Publishers tend to think of this as “retention.” A study of 526 news organizations in the United States found that only 41% make it easy for people to cancel subscriptions online, and more than half trained customer service reps in tactics to dissuade customers who call to unsubscribe.
The Federal Trade Commission, meanwhile, recently made it clear that it sees the practice as 1) one of several “dark patterns that trick or trap consumers into subscriptions” and 2) straight-up illegal. The FTC vowed to ramp up enforcement on companies that fail to provide an “easy and simple” cancellation process, including an option that’s “at least as easy” as the one to subscribe.
2. To comply with the law, businesses must ensure sign-ups are clear, consensual, and easy to cancel. Specifically, businesses should provide cancellation mechanisms that are at least as easy to use as the method the customer used to buy the product or service in the first place.
If you think that some companies want to make money the honest way, by selling you stuff, while other companies are full of evil wizards who want to spy on you in order to deprive you of free will, then the answer is simple: just pay for stuff, and you’ll be fine.
But time and again, we learn that companies spy on you – and abuse you in other ways – whenever it suits them – even companies that make a lot of noise about how they don’t need to spy on you to make money. If a company has the power to abuse you – because of lock-in, or because someone else is making you use it – and if the company can make money by abusing you, it will abuse you.
A mass psychosis is an epidemic of madness and it occurs when a large portion of a society loses touch with reality and descends into delusions. Such a phenomenon is not a thing of fiction. Two examples of mass psychoses are the American and European witch hunts 16th and 17th centuries and the rise of totalitarianism in the 20th century.
What is it? How does is start? Are we experiencing one right now?
“Tyranny, like hell, is not easily conquered; yet we have this consolation with us, that the harder the conflict, the more glorious the triumph.”
NSO Group has been placed on a US blacklist by the Biden administration after it determined the Israeli spyware maker has acted “contrary to the foreign policy and national security interests of the US”. Continue reading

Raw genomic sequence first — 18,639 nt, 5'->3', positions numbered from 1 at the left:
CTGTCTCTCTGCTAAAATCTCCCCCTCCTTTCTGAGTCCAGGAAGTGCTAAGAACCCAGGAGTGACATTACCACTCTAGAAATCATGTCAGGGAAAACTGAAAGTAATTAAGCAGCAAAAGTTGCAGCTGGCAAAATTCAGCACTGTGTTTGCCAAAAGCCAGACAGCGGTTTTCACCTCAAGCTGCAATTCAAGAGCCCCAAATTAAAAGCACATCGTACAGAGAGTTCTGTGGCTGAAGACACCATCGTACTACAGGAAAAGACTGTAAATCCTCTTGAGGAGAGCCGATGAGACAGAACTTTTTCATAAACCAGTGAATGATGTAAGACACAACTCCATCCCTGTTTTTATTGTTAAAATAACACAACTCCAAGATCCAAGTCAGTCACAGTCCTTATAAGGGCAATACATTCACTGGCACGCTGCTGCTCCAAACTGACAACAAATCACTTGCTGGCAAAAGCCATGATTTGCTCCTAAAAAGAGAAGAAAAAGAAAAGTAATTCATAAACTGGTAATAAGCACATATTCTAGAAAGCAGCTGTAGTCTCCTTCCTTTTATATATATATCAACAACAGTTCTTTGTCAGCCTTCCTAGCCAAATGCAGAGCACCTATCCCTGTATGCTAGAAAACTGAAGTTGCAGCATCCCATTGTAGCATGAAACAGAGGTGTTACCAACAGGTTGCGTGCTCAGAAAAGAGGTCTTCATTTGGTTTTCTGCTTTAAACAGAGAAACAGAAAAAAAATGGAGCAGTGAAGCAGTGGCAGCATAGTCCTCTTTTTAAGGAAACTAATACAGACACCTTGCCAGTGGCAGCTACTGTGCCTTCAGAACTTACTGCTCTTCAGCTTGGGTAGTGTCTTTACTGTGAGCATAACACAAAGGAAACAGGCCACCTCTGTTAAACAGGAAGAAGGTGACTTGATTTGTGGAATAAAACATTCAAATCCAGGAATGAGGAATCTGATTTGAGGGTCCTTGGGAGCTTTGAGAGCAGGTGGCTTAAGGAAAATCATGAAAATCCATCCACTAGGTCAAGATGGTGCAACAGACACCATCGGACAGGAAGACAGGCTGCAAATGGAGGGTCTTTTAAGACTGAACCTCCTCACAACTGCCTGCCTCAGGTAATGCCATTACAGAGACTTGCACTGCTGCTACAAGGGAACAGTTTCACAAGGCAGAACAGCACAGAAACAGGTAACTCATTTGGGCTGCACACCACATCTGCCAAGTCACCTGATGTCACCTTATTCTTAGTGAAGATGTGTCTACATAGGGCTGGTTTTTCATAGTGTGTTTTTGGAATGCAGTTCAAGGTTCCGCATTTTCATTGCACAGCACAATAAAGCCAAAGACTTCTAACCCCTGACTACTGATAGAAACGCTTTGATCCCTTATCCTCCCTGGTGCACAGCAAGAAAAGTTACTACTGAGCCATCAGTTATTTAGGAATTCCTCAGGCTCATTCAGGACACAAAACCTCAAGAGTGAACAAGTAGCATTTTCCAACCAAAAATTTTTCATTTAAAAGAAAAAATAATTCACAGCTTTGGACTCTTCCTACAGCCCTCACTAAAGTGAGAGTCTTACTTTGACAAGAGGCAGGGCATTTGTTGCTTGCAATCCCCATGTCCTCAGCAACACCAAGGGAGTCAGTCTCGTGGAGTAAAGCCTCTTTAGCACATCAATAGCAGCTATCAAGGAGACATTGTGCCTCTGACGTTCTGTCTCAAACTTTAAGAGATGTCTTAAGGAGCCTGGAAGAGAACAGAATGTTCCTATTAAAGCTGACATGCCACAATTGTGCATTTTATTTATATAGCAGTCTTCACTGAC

The new FTC report studied the privacy practices of six unnamed broadband ISPs and their advertising arms, and found that the companies routinely collect an ocean of consumer location, browsing, and behavioral data. They then share this data with dodgy middlemen via elaborate business arrangements that often aren’t adequately disclosed to broadband consumers.
“Even though several of the ISPs promise not to sell consumers personal data, they allow it to be used, transferred, and monetized by others and hide disclosures about such practices in fine print of their privacy policies,” the FTC report said.
The FTC also found that while many ISPs provide consumers tools allowing them to opt out of granular data collection, those tools are cumbersome to use—when they work at all.
China has the world’s largest digital surveillance system. The state collects massive amounts of data from citizens in an effort to control behaviour. Critics call it “the most ambitious Orwellian project in human history.”
In the so-called “brain” of Shanghai, for example, authorities have an eye on everything. On huge screens, they can switch to any of the approximately one million cameras, to find out who’s falling asleep behind the wheel, or littering, or not following Coronavirus regulations. “We want people to feel good here, to feel that the city is very safe,” says Sheng Dandan, who helped design the “brain.” Surveys suggest that most Chinese are inclined to see benefits as opposed to risks: if algorithms can identify every citizen by their face, speech and even the way they walk, those breaking the law or behaving badly will have no chance. It’s incredibly convenient: a smartphone can be used to accomplish just about any task, and playing by the rules leads to online discounts thanks to a social rating system.